22 October 2016
Andy Chan Ho-tin (left) and his Hong Kong National Party have independence as their main goal. Demosistō, another new party, aims to hold a referendum on Hong Kong's status after 2047. Photos: internet
Andy Chan Ho-tin (left) and his Hong Kong National Party have independence as their main goal. Demosistō, another new party, aims to hold a referendum on Hong Kong's status after 2047. Photos: internet

How Beijing is helping sow the seeds of separatism

Article 1 of the International Covenant on Civil and Political Rights stipulates that “all peoples have the right of self-determination. By virtue of that right they freely determine their political status and freely pursue their economic, social and cultural development”.

The discussion of what happens in 2047 and the nativist and even pro-independence platforms of the city’s new-born democratic groups have apparently panicked Beijing, whose reaction has swayed from mild, amiable dissuasion to fulmination.

Beijing has once again raised the severity of its strictures: an editorial in the overseas edition of the People’s Daily said “several radical groups’ propagating of their Hong Kong independence platforms is proof of substantive actions, contrary to the Chinese constitution and other laws”.

This is a de facto order to the Hong Kong government to tackle the separatists.

There’s little wonder that Secretary for Justice Rimsky Yuen Kwok-keung, who only recently told reporters that “violating the Basic Law may not necessarily be a criminal offence”, had to rush to parrot Beijing’s tone: sovereignty and territorial integrity are “matters of principle” and the government may deal with the issue from four legal perspectives — examining whether separatists are guilty of crimes under the Companies, Societies or Crimes ordinances or any other criminal offences.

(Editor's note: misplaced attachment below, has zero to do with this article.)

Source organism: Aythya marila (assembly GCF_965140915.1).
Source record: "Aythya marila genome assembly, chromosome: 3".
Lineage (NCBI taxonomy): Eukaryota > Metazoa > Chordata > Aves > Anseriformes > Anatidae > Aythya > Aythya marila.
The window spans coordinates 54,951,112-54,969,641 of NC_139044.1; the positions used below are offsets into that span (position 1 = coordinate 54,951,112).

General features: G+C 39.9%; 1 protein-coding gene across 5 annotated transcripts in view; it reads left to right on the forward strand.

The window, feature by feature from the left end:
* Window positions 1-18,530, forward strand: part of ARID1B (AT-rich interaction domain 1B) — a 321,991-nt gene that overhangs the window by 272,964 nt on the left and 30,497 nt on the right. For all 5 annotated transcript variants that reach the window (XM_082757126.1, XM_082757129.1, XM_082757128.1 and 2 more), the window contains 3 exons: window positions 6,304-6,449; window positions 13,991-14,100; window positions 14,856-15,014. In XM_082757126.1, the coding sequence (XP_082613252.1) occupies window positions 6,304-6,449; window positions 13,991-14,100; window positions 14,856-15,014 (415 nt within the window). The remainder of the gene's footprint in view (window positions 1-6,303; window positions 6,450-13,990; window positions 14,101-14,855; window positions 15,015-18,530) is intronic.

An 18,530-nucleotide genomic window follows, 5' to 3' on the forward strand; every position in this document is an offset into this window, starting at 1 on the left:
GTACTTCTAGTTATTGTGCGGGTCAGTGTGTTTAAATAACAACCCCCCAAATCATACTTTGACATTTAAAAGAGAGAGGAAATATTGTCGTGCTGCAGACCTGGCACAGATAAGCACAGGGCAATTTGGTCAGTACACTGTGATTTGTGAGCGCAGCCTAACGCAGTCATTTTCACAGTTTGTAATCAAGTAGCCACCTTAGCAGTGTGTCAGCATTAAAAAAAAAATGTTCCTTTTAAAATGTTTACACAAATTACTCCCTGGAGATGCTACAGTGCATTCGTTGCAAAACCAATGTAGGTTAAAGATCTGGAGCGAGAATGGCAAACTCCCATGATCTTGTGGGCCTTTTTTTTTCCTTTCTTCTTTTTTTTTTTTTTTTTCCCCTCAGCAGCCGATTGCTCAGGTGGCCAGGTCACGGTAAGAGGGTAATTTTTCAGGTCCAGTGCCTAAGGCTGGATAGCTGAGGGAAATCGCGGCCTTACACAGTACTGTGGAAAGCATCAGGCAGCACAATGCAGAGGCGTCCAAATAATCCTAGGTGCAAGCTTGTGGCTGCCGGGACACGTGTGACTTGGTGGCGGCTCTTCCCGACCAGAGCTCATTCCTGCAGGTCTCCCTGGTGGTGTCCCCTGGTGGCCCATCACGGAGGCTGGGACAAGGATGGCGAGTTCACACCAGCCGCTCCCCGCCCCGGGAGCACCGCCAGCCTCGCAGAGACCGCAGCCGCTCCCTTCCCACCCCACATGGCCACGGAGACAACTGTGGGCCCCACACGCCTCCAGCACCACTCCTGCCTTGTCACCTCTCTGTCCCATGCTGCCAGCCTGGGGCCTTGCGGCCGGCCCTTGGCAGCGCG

Such rhetoric should sound familiar to his Beijing masters, who like to use excuses like “a matter of principle” to circumvent legal fetters when they have a hidden political agenda.

I wonder if Yuen and other senior Hong Kong officials have been given instructions on how to frame a case against young separatists.

Their logic goes like this: freedom of speech has its boundaries, and even western democracies put limitations on people’s rights; you can’t gratuitously shout “fire” in a crowded place and get away with it under the cloak of freedom of speech.

Thus, spreading pro-independence thoughts far exceeds the limits of freedom of speech, and these advocates must be rounded up.

Beijing and its underlings have deliberately distorted the situation.

In 1911, the United States Supreme Court unanimously found guilty, under the Espionage Act of 1917, an antiwar activist who dispatched leaflets urging resistance to induction (Schenck v. United States).

Associate Justice Oliver Wendell Holmes Jr. wrote in the judgment that “The most stringent protection of free speech would not protect a man in falsely shouting fire in a theatre and causing a panic …

“The question in every case is whether the words used are used in such circumstances and are of such a nature as to create a clear and present danger that they will bring about the substantive evils that Congress has a right to prevent”.